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Ethics boundaries continuing education Social Worker CEU

Manual of Articles Sections 22 - 30
Section 22
Setting the Boundary between Empowerment and Enabling

By Jill L. Daniels

Ethics CEU Question 22 | Ethics CEU Answer Booklet | Table of Contents | Boundaries
Social Worker CEU, Psychologist CE, Counselor CEU, MFT CEU

One area of therapy that tends to cause me a great deal of emotional struggle is that of empowering clients. I believe we often confuse our actions as empowering when in reality, we are enabling them.

Ethics - “Fixing” Problems?
There is a distinct difference between “empowering” and “enabling.” In practice, empowering is the process of assisting the client to solve their own problem or issue through self action. The therapist provides an avenue or process that helps the client improve their life situation through full self participation. Enabling is better described as the therapist improving the situation by appearing to “fix” the problem without true involvement of the client. Effective empowerment relies a great deal on appropriate and accurate assessment of the entire problem or issue. Enabling often results due to an inaccurate assessment which leads to the temporary “fixing” of a problem that was identified inappropriately. Often times, social workers “fix” problems the client never identified.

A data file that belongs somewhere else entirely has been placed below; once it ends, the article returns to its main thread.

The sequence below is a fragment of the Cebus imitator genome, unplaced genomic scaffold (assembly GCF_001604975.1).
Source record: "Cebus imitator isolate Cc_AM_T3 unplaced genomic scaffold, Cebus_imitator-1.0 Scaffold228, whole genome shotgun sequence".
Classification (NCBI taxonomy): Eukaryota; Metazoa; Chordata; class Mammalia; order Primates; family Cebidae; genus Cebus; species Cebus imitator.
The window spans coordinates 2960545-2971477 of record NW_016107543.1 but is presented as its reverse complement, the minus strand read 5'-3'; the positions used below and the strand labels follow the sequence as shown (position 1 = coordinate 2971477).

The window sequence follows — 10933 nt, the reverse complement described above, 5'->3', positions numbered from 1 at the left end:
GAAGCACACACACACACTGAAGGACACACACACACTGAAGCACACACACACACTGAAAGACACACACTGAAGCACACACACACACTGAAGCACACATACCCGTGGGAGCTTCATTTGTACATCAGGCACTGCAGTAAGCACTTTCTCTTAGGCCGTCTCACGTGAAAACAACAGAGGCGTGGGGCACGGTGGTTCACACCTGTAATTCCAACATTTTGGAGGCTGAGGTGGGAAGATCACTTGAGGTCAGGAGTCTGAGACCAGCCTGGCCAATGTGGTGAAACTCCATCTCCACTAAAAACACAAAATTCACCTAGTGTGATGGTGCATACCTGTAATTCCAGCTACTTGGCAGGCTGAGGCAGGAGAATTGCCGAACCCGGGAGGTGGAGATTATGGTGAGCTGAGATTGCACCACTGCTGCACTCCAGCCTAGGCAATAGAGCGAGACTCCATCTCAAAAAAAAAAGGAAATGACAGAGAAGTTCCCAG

The following situations are common to mental health professionals. Read each scenario and think about your response as if you were the therapist.

A. Washing Machine: Enable or Empower?